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No one has epitomized our yo-yo economic thinking lately than Thomas Friedman, who followed a column urging let’s go shopping with another urging thrift. This is the dilemma du jour: which companies do we bail out, and which do we leave to drown?
Phrased another way, how do we have a smart recession?
The answer I think is pretty commonsensically clear: we bail out those things that lead to the future we want to have, and let the others paddle on their own.
Case in point: U.S. automakers. Are they leading us to the future? This is a no-brainer: one glance at their sales figures answers this question. If any question remains, consult The Economist, which states flatly that the future for automakers are how well they sell in India and China. Bad news, Ford and GM: China has fuel efficiency standards and India is implementing them. Turns out the years the Big Three spent opposing fuel efficiency standards in the U.S. were a bad career move and the argument that they needed low standards to be competitive was exactly wrong.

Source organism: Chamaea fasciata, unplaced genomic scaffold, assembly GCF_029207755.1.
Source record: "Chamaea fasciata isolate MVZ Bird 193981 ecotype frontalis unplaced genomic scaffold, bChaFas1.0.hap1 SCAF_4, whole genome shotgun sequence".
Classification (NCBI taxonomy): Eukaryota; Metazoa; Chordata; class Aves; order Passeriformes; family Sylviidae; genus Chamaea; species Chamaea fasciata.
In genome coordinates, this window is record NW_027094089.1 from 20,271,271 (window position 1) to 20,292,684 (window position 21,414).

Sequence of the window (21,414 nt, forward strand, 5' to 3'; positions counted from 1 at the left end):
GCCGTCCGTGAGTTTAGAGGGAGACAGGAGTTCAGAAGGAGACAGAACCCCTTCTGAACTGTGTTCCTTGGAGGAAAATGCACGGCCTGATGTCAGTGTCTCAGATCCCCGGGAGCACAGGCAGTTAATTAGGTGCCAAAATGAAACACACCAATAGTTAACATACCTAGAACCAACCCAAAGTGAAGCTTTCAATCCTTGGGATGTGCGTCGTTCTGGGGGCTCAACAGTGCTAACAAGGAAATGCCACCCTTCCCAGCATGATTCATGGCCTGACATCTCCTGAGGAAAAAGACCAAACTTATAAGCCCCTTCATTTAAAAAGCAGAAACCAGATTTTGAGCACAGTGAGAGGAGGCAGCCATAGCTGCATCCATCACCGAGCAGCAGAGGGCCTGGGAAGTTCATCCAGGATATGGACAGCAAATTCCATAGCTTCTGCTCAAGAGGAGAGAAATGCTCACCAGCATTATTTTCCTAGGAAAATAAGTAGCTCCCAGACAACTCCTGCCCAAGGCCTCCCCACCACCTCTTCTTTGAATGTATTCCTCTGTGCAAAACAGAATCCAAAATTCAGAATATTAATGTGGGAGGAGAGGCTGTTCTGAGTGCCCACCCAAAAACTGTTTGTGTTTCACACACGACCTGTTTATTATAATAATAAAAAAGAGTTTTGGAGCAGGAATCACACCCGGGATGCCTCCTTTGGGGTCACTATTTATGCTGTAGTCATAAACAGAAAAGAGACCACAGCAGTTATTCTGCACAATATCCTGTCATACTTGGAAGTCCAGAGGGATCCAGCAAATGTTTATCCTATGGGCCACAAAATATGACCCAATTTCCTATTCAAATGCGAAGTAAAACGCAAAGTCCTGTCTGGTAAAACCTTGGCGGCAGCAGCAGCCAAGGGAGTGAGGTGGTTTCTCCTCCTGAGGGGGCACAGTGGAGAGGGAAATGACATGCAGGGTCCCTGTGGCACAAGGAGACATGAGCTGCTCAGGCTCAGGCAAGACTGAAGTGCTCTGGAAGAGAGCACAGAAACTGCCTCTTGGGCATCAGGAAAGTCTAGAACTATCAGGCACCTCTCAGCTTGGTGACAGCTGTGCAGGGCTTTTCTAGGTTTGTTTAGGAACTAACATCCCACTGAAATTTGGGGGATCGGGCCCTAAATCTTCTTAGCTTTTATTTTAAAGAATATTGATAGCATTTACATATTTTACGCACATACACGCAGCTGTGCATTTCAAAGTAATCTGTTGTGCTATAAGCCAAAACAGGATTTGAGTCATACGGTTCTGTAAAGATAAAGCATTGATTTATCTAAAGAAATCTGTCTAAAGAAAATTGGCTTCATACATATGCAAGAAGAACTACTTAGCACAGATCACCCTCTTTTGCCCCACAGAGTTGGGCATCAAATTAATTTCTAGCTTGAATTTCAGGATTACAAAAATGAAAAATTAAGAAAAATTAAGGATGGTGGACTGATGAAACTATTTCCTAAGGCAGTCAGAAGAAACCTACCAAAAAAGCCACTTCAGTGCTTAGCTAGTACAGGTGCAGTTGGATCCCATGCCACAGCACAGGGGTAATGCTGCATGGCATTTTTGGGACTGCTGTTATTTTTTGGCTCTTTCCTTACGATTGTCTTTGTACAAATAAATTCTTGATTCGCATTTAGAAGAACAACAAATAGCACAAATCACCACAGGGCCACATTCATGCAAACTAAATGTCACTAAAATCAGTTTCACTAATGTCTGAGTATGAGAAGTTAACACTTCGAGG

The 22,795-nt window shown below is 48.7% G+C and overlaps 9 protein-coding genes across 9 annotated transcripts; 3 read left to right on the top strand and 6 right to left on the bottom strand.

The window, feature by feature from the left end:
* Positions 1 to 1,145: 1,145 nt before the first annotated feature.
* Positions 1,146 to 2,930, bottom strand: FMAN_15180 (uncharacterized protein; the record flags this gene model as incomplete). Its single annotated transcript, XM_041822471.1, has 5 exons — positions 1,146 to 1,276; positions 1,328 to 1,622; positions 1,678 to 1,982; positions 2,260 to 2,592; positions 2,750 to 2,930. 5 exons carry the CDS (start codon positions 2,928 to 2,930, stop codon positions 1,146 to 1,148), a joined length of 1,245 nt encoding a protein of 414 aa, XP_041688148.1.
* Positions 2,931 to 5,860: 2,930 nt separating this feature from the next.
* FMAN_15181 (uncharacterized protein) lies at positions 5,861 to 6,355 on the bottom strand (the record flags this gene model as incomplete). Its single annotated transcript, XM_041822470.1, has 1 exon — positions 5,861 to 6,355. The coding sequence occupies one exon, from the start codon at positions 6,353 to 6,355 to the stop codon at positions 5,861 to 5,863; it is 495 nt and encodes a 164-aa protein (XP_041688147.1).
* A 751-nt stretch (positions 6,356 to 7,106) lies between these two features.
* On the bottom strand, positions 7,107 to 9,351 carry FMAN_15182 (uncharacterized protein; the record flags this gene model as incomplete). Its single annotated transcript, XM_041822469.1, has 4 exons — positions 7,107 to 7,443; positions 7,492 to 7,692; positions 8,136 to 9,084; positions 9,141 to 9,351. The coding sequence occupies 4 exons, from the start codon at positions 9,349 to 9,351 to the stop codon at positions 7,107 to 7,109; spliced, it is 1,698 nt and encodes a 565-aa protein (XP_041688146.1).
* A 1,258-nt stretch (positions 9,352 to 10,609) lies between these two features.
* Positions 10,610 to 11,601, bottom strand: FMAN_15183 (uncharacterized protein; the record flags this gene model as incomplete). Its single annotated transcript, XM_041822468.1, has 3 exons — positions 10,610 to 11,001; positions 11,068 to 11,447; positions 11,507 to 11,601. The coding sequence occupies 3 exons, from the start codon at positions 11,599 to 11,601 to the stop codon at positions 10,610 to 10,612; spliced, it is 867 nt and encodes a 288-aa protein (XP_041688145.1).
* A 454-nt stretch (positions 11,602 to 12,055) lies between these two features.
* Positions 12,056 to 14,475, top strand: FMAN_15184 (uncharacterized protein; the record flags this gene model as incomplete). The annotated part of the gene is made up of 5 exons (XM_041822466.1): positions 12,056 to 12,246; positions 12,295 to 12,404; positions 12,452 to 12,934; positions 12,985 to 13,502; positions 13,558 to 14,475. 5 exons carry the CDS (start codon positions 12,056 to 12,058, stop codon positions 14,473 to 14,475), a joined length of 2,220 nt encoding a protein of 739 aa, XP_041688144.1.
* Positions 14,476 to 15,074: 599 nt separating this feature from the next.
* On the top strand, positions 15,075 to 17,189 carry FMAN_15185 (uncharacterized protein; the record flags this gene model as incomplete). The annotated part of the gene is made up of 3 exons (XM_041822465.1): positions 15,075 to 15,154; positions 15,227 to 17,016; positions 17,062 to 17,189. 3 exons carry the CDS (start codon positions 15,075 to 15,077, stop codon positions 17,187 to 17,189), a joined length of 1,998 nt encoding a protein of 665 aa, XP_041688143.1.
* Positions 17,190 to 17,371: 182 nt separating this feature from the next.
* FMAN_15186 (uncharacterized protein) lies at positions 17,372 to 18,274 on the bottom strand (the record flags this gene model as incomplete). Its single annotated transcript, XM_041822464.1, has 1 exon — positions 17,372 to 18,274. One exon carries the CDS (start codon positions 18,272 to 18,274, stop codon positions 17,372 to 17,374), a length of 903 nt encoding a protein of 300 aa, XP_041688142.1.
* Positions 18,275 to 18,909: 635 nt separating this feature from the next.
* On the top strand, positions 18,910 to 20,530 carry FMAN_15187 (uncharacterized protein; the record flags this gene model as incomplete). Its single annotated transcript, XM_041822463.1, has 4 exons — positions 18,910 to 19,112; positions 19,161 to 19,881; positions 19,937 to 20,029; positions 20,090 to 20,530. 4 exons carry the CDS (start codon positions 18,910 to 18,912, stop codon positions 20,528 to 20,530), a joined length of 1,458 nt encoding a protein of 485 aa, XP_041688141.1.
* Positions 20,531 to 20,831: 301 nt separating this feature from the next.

There’s a crowdsourced component to this as well. In these econocalyptic times, people are being more cautious with their money. There’s a commonsense logic at work, which is why people aren’t buying gas-guzzling American cars or cheap lead-encrusted Chinese cra- uh, goods. The econocalypse has forced people to begin thinking ahead and making the future part of their calculations. Now, if we can just extend this thinking into what sort of economy we stimulate going forward (and what kind we don’t waste our dollars on), the recession will not be another example of “a crisis is a terrible thing to waste.” Photo by oxmour via Flickr.